Dear Fee,

I have decided that I have a love/hate relationship with airplanes.  I love them because they bring you to me, but I hate them because they take you away.

I also have a feeling that in just a few short hours you are going to be literally screaming your way across the Atlantic Ocean on your way home to see your Daddy…probably driving your Mama and Auntie Ky (not to mention a number of other passengers) straight around the bend!  I can’t say as I blame you – I hate that flight myself and have often felt like screaming for most of it as well.

We had such a lovely visit, though. It is not good at all that you had to come for such a sad occasion, but Poppa and I were very lucky to spend your first Thanksgiving with you and your Mama.  We were very sorry that your Daddy couldn’t come as well, but then it’s not really his holiday, is it?

You got to meet nearly all of our relatives on your Poppa’s side of the family, and you even got to spend a nice afternoon with your Great Grandma Jean.

You taught yourself a few things while you were with us, including how to pull yourself up on the sofa, and you learned how to play Pat-a-Cake.  You even met Santa for the very first time – although I don’t think you were really very impressed!

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Max and Moe will really miss having breakfast with you every morning.  They sure looked sad when you were leaving.  We will have to throw a couple of pieces of bananas on the floor for them once in a while in your honor!

I can’t wait to see you again this summer.  What a wonderful time we will have when you are able to run around outside and enjoy the hill in the sunshine.

I hope that you pay no mind to the awful people who will likely scowl and stare and make rude comments on the airplane.  They do not love you like I do!

Go easy on your Mama for the next few days.  She did a pretty good job taking care of you all by herself with only a little bit of help from us (and quite a bit from Auntie Ky on the plane).  She could use a rest!

I will talk to you very soon on the computer, and I will miss you every day until I see you again.

Love you very much,

Gram

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You love Poppa’s moustache!

Dear Fee,

Today I am sad but excited.

I am excited because you are coming to visit Squirrel Hill for the second time. I am also sad because the reason that you are coming here is to pay tribute to your Great-Grandpa Ray. I have decided, however, that I am going to treat your visit home like a gift from him.  He has allowed us all to be together for your first Thanksgiving, and that is a special thing!

You are now eight months old, and even though Poppa and I have met you two other times – when you were just a month and again this past summer when you were 5 months old – this time will be different because you have developed such a personality and we can interact so much more.  You will be eating turkey and stuffing and crawling about the place.  We hope that our Skype visits will help you to recognize us.  It is hard to be a Gram when you live so far away. It will be nice to have the chance to spoil you a bit and perhaps even to give your Momma a break. We are very lucky to be having this visit, because we were not counting on seeing you until next summer.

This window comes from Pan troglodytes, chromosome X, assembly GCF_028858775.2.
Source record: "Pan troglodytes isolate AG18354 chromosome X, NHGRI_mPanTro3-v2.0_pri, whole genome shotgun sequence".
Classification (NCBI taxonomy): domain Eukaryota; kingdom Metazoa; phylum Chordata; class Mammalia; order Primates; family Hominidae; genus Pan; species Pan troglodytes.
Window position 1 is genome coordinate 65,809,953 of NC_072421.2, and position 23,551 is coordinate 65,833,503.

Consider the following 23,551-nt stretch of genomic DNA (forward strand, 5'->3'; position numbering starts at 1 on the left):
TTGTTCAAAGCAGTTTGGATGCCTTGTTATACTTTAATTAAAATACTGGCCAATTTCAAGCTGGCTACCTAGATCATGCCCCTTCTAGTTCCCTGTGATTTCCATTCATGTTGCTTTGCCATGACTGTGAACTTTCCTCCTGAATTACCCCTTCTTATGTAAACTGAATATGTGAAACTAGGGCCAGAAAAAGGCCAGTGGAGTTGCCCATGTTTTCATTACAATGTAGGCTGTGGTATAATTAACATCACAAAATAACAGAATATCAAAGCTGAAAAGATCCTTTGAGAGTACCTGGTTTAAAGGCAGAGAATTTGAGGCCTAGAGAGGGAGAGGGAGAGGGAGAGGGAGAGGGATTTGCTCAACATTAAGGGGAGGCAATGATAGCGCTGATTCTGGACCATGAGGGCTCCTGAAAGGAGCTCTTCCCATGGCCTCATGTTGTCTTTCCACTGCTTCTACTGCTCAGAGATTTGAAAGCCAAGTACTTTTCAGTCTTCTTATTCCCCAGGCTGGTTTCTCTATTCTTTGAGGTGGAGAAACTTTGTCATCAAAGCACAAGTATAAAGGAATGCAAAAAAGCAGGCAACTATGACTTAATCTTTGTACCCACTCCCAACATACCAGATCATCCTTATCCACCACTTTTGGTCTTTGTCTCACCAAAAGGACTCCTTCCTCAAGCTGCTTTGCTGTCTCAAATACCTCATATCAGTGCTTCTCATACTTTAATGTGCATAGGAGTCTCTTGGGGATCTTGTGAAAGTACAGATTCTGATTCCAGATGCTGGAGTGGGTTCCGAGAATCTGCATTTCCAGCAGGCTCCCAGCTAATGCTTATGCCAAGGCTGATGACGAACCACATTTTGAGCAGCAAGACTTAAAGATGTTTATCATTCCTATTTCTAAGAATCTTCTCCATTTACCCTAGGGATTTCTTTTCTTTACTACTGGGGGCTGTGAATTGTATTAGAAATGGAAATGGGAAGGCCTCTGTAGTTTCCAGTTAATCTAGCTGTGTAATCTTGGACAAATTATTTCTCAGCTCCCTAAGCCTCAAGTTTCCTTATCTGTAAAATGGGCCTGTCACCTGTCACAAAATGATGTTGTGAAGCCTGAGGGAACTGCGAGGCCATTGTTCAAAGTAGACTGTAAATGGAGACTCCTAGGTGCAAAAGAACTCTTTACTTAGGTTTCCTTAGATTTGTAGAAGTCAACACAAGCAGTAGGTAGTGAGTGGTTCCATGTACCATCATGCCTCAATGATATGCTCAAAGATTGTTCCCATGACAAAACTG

Over your lifetime I am sure you will hear many things about your Great Grandpa Ray.  He was the Grandpa extraordinaire; always quick with a song or a tune, I can hear him singing la la la la la to your Momma and your Aunts when they were little.  He loved dogs and music and bubbles and children in general. He was sunshine personified, a happy and loving presence to all of his children and grandchildren.  I believe that he was made to be Grandpa and we were so fortunate to have him as our very own.   You met him last summer and although you will not remember it, meeting you was very special to him indeed.  His face lit up every time he saw your pictures!

I just want to let you know how eager I am to be able to squeeze and cuddle you for the next several days. I can’t wait for you to explore this place on the hill – your family home. Your Poppa crawled around these floors when he was your age and it is pretty neat that he can watch you do the same in the place where his family has been all these years.

Thank you to your Great Grandpa for the many gifts he has given to us. I only hope that I can be half the Grandparent that he was!

See you soon!

Love,

Gram xxooImage

Opening Day

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Today is the opening day of deer season.

My father was not a hunter, so when I was growing up I didn’t realize what a big deal this is.  I went to a rural high school, and my friends often went hunting (even some girls!), and in neighboring Pennsylvania and a few border school districts, they even got the day off.  In my house there were no guns and no hunting tradition – at least until my brother hunted a few times when he was a teenager. But still, no rituals and none of the anticipation and excitement were felt there.

My husband has hunted all of his life, so to him this is THE biggest day of the year.  I believe that it is even bigger than Christmas!

The magazines start to appear around the house sometime mid-August. Pictures of large buck deer with huge “racks” of antlers glare out from the covers at me from the coffee table or the kitchen table where the mail collects – even from the top of the dryer in the bathroom (favored for reading because of the solitude?).

Loud blasts can be heard weeks –even months- ahead of the event, while our neighbors sight in their guns. (Although I cannot for the life of me understand why one needs to shoot repetitively for hours on end in the middle of the afternoon, weekend after weekend. To me it sounds as if they are in my back yard, it is so LOUD.  This not only disturbs my peace, but it makes my dogs crazy!).